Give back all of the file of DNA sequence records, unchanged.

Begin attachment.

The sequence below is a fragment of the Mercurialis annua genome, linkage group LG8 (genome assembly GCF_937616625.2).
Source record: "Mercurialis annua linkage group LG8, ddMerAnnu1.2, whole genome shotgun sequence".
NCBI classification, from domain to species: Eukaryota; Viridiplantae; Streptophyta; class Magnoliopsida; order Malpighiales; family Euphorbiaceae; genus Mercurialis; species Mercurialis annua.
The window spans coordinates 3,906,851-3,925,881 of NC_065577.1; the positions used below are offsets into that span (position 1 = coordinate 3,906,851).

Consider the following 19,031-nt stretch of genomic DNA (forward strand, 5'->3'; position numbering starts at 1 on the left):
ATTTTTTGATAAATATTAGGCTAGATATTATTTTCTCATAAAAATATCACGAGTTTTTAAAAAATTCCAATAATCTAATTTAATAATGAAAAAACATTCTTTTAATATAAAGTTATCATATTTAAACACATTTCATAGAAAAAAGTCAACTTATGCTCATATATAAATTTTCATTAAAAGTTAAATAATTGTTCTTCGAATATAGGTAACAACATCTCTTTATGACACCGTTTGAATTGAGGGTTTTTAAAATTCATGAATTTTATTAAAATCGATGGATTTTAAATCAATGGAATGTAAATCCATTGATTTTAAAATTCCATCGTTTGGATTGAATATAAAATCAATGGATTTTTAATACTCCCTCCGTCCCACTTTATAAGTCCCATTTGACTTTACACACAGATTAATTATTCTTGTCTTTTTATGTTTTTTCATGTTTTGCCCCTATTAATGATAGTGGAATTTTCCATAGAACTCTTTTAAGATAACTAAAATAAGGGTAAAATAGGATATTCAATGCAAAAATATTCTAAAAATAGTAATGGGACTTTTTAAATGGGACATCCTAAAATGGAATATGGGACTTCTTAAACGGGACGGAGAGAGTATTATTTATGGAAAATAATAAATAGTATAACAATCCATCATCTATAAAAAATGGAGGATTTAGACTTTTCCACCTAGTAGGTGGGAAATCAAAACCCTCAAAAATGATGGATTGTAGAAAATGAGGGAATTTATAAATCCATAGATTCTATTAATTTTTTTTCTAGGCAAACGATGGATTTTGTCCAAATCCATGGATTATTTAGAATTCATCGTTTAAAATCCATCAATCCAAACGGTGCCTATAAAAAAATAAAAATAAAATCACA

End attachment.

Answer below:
The sequence below is a fragment of the Mercurialis annua genome, linkage group LG8 (genome assembly GCF_937616625.2).
Source record: "Mercurialis annua linkage group LG8, ddMerAnnu1.2, whole genome shotgun sequence".
NCBI classification, from domain to species: Eukaryota; Viridiplantae; Streptophyta; class Magnoliopsida; order Malpighiales; family Euphorbiaceae; genus Mercurialis; species Mercurialis annua.
The window spans coordinates 3,906,851-3,925,881 of NC_065577.1; the positions used below are offsets into that span (position 1 = coordinate 3,906,851).

Consider the following 19,031-nt stretch of genomic DNA (forward strand, 5'->3'; position numbering starts at 1 on the left):
ATTTTTTGATAAATATTAGGCTAGATATTATTTTCTCATAAAAATATCACGAGTTTTTAAAAAATTCCAATAATCTAATTTAATAATGAAAAAACATTCTTTTAATATAAAGTTATCATATTTAAACACATTTCATAGAAAAAAGTCAACTTATGCTCATATATAAATTTTCATTAAAAGTTAAATAATTGTTCTTCGAATATAGGTAACAACATCTCTTTATGACACCGTTTGAATTGAGGGTTTTTAAAATTCATGAATTTTATTAAAATCGATGGATTTTAAATCAATGGAATGTAAATCCATTGATTTTAAAATTCCATCGTTTGGATTGAATATAAAATCAATGGATTTTTAATACTCCCTCCGTCCCACTTTATAAGTCCCATTTGACTTTACACACAGATTAATTATTCTTGTCTTTTTATGTTTTTTCATGTTTTGCCCCTATTAATGATAGTGGAATTTTCCATAGAACTCTTTTAAGATAACTAAAATAAGGGTAAAATAGGATATTCAATGCAAAAATATTCTAAAAATAGTAATGGGACTTTTTAAATGGGACATCCTAAAATGGAATATGGGACTTCTTAAACGGGACGGAGAGAGTATTATTTATGGAAAATAATAAATAGTATAACAATCCATCATCTATAAAAAATGGAGGATTTAGACTTTTCCACCTAGTAGGTGGGAAATCAAAACCCTCAAAAATGATGGATTGTAGAAAATGAGGGAATTTATAAATCCATAGATTCTATTAATTTTTTTTCTAGGCAAACGATGGATTTTGTCCAAATCCATGGATTATTTAGAATTCATCGTTTAAAATCCATCAATCCAAACGGTGCCTATAAAAAAATAAAAATAAAATCACA